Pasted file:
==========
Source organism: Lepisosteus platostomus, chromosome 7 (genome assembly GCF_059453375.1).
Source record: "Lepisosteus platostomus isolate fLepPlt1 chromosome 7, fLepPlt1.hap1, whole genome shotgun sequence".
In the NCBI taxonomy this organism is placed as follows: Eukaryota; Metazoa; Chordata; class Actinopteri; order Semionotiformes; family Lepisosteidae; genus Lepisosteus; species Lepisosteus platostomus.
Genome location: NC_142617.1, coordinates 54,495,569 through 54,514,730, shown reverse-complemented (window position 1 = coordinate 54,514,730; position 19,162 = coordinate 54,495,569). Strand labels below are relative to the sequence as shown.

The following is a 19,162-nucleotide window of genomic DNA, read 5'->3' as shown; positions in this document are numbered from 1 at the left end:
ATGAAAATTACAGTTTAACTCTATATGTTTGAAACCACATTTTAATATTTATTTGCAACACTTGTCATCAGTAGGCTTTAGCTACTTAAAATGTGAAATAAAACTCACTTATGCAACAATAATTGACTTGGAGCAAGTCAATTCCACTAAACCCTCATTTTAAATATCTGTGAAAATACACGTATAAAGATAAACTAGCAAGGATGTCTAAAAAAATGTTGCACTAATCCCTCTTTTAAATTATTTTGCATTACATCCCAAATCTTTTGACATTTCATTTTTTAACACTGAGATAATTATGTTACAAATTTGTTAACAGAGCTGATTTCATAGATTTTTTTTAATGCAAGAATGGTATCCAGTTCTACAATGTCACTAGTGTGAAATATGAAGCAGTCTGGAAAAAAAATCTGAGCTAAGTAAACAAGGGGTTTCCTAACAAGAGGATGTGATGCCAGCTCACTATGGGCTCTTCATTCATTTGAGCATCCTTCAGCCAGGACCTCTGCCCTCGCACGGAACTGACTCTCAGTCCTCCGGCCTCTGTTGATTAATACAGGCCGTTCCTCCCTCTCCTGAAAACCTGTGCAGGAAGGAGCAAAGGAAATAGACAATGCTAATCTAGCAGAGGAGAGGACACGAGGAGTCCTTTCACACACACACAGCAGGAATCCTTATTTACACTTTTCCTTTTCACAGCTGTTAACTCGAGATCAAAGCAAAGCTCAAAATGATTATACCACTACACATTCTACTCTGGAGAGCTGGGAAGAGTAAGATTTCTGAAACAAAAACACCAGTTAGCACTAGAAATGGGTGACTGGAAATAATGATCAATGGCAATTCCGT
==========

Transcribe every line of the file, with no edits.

Source organism: Lepisosteus platostomus, chromosome 7 (genome assembly GCF_059453375.1).
Source record: "Lepisosteus platostomus isolate fLepPlt1 chromosome 7, fLepPlt1.hap1, whole genome shotgun sequence".
In the NCBI taxonomy this organism is placed as follows: Eukaryota; Metazoa; Chordata; class Actinopteri; order Semionotiformes; family Lepisosteidae; genus Lepisosteus; species Lepisosteus platostomus.
Genome location: NC_142617.1, coordinates 54,495,569 through 54,514,730, shown reverse-complemented (window position 1 = coordinate 54,514,730; position 19,162 = coordinate 54,495,569). Strand labels below are relative to the sequence as shown.

The following is a 19,162-nucleotide window of genomic DNA, read 5'->3' as shown; positions in this document are numbered from 1 at the left end:
ATGAAAATTACAGTTTAACTCTATATGTTTGAAACCACATTTTAATATTTATTTGCAACACTTGTCATCAGTAGGCTTTAGCTACTTAAAATGTGAAATAAAACTCACTTATGCAACAATAATTGACTTGGAGCAAGTCAATTCCACTAAACCCTCATTTTAAATATCTGTGAAAATACACGTATAAAGATAAACTAGCAAGGATGTCTAAAAAAATGTTGCACTAATCCCTCTTTTAAATTATTTTGCATTACATCCCAAATCTTTTGACATTTCATTTTTTAACACTGAGATAATTATGTTACAAATTTGTTAACAGAGCTGATTTCATAGATTTTTTTTAATGCAAGAATGGTATCCAGTTCTACAATGTCACTAGTGTGAAATATGAAGCAGTCTGGAAAAAAAATCTGAGCTAAGTAAACAAGGGGTTTCCTAACAAGAGGATGTGATGCCAGCTCACTATGGGCTCTTCATTCATTTGAGCATCCTTCAGCCAGGACCTCTGCCCTCGCACGGAACTGACTCTCAGTCCTCCGGCCTCTGTTGATTAATACAGGCCGTTCCTCCCTCTCCTGAAAACCTGTGCAGGAAGGAGCAAAGGAAATAGACAATGCTAATCTAGCAGAGGAGAGGACACGAGGAGTCCTTTCACACACACACAGCAGGAATCCTTATTTACACTTTTCCTTTTCACAGCTGTTAACTCGAGATCAAAGCAAAGCTCAAAATGATTATACCACTACACATTCTACTCTGGAGAGCTGGGAAGAGTAAGATTTCTGAAACAAAAACACCAGTTAGCACTAGAAATGGGTGACTGGAAATAATGATCAATGGCAATTCCGT